Trump and Populism
It is not a secret that 2016 was considered the year of populism in the U.S. and Donald Trump its apotheosis.1 The presidential elections revolved around the populist rhetoric of Trump and his opponent Bernie Sanders; although less radical and leftist in nature, Sanders, too, was seen as a populist politician. The populist rhetoric is based on the moral vilification of the establishment and the undemocratic elites.
It’s done in a language that is hostile to the rich, providing a radicalized interpretation on the people while denouncing the out of control expenditures of the government on the “free-loaders”, that is, immigrants, minority groups, etcetera.2 Trump’s election campaign consisted of all the above-mentioned ingredients which makes it a successful case study for the rise of populism in the United States.
Trump’s campaign was intrinsically exclusionary and promoted nativism while successfully dividing the people into “us and them”. Economic insecurities that were already existing in the social fabric of the U.S. were intelligently pointed out in Trump’s campaign which attracted much of the white working class, especially those living in the region of Rust Belt — most of the Midwest states in the U.S. — who felt their voices were not being heard by the socio-political elites of the country.
They felt heard and seen for the first time in many years. The fear of being marginalized in their own country and an antagonism against the minorities were the two strong driving forces that brought Trump many loyal supporters. In the constructivist sphere, language and words play a critical role in shaping the image of a leader. In Trump’s case, his speeches and his statements on Twitter played a vital role in shaping his populist rhetoric.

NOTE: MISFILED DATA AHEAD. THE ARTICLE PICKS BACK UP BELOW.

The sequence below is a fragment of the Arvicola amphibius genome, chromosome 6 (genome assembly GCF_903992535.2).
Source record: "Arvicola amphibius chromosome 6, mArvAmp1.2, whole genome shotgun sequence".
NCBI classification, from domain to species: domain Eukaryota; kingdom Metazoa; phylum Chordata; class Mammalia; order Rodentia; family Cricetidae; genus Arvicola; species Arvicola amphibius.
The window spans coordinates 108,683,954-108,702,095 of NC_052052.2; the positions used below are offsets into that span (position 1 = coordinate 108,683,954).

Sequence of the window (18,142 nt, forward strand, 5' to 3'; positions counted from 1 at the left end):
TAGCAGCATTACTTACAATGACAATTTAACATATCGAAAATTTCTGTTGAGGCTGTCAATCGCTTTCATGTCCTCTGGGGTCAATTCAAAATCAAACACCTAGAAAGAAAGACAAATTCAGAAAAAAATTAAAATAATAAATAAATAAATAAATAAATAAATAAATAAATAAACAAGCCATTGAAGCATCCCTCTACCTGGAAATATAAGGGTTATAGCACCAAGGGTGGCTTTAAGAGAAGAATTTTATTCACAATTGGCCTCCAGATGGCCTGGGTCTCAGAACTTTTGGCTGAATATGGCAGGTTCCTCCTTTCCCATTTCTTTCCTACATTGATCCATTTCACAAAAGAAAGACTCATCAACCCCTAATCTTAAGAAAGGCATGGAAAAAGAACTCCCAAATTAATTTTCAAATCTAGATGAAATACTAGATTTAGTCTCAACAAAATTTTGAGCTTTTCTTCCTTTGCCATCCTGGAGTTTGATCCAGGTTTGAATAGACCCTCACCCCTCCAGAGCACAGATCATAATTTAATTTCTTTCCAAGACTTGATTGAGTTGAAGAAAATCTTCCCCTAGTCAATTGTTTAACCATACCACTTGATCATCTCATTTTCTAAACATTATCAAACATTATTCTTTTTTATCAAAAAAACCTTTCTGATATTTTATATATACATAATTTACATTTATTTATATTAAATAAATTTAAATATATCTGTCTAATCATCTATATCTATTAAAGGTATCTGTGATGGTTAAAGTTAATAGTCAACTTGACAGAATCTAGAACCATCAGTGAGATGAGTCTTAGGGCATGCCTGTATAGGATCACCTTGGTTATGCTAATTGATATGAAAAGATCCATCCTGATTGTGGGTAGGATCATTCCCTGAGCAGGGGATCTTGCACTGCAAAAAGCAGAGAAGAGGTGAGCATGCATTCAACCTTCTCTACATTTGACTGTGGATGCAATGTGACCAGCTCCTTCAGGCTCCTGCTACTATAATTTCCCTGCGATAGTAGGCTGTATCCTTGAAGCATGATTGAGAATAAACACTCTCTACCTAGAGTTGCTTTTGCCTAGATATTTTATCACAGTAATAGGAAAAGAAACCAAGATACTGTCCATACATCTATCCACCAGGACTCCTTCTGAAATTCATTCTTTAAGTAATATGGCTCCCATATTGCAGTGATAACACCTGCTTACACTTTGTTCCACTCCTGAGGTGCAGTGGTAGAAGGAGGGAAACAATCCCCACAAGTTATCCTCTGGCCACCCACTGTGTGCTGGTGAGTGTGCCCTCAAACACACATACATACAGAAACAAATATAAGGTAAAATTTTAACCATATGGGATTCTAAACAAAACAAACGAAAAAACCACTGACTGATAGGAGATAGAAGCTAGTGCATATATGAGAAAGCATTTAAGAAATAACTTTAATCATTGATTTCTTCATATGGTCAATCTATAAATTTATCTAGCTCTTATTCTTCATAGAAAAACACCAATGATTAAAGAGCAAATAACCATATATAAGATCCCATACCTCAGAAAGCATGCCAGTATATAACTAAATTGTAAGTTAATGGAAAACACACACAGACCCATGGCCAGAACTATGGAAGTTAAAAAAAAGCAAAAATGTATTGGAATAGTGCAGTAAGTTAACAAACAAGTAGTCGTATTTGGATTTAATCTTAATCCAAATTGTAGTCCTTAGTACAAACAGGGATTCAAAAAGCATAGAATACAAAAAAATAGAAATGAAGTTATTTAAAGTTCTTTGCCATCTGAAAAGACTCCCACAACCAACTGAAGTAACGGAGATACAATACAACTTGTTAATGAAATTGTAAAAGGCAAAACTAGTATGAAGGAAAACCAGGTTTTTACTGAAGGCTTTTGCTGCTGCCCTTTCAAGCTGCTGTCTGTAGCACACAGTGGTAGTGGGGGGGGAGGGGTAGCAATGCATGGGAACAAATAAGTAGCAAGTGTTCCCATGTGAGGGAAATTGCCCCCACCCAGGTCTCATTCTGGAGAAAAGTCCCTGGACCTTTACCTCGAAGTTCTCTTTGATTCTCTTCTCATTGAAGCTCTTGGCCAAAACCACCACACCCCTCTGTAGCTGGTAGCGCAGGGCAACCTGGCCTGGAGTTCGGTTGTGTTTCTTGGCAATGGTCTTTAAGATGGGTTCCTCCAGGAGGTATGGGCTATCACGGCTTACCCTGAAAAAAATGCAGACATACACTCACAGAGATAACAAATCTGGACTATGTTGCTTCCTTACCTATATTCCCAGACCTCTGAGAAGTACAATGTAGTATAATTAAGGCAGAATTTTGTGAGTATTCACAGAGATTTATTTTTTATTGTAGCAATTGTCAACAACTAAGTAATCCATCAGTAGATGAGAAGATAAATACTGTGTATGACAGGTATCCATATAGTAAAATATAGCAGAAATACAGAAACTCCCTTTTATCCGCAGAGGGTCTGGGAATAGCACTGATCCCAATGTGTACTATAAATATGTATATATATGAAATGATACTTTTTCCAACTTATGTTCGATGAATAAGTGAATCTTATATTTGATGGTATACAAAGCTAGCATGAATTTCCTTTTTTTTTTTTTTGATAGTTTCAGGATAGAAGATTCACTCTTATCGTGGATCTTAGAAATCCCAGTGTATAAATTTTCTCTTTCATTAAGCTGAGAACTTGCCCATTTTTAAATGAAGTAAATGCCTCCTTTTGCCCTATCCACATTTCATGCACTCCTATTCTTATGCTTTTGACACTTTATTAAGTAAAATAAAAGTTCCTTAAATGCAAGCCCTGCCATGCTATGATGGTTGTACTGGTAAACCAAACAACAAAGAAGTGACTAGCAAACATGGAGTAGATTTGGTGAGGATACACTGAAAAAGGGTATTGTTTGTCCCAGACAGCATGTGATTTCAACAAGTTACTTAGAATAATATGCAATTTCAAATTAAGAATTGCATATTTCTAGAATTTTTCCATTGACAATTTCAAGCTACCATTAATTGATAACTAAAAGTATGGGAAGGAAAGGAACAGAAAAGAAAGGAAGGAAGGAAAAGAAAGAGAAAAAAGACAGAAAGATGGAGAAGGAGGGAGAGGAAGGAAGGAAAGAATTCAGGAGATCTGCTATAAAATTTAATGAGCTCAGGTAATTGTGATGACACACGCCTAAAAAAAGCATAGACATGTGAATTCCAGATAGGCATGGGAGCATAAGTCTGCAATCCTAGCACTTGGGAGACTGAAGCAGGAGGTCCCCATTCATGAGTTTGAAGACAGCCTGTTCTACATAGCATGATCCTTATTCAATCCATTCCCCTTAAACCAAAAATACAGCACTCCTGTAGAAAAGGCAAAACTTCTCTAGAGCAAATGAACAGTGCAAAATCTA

Trump’s language and his leadership style appeared to be distinctive, separating him from his opponents. His choice of words were simple and understandable, what we may call as the “layman’s terms”. This eventually helped him assert his identity of a common man. Professor Hunston points out that “there is, then, evidence that Trump’s language is highly distinctive, but that this distinctiveness aligns him with scenarios of casual conversation. Although his language, both in content and in style, is odd for a political leader, it is familiar to his audience. It is the true language of populism”.3
Trump’s most used medium of communication during his election campaign was social media, Twitter in particular, which proved to be fruitful as in January 2016 about 44% of people had reported using social media as a source of information regarding the 2016 U.S. presidential elections. By choosing Twitter, Trump’s campaign revolved around personal opinion rather than official statements.
Trump’s extensive use of Twitter helped him reach his voters effectively. He had more following on this medium as compared to the other two candidates (30% more followers than Clinton and almost 60% more than Sanders). The tweets comprised mainly of critiques with little or no focus on the actual manifesto of the party. The presidential campaign for Trump was smartly designed as it limited communication to short and direct statements.
Similarly, the use of official press releases was also minimal as compared to his opponents. Fewer statements were issued on his behalf, usually containing only one or two paragraphs, providing vague ideas on his policy position. This enabled Trump to limit the public’s access to detailed and clear policy positions and the future plan of action of his administration.4 Throughout the campaign his populist rhetoric surfaced, making him the talk of the town.
The media worldwide covered his campaign notwithstanding the fact that media and press itself were highly criticized by Trump and often called “the fake news”. Some favored his America first ideology while the others saw it as a threat to existing the liberal order, nevertheless, trump did manage to get the attention of the whole world regardless of his ignoramus statements.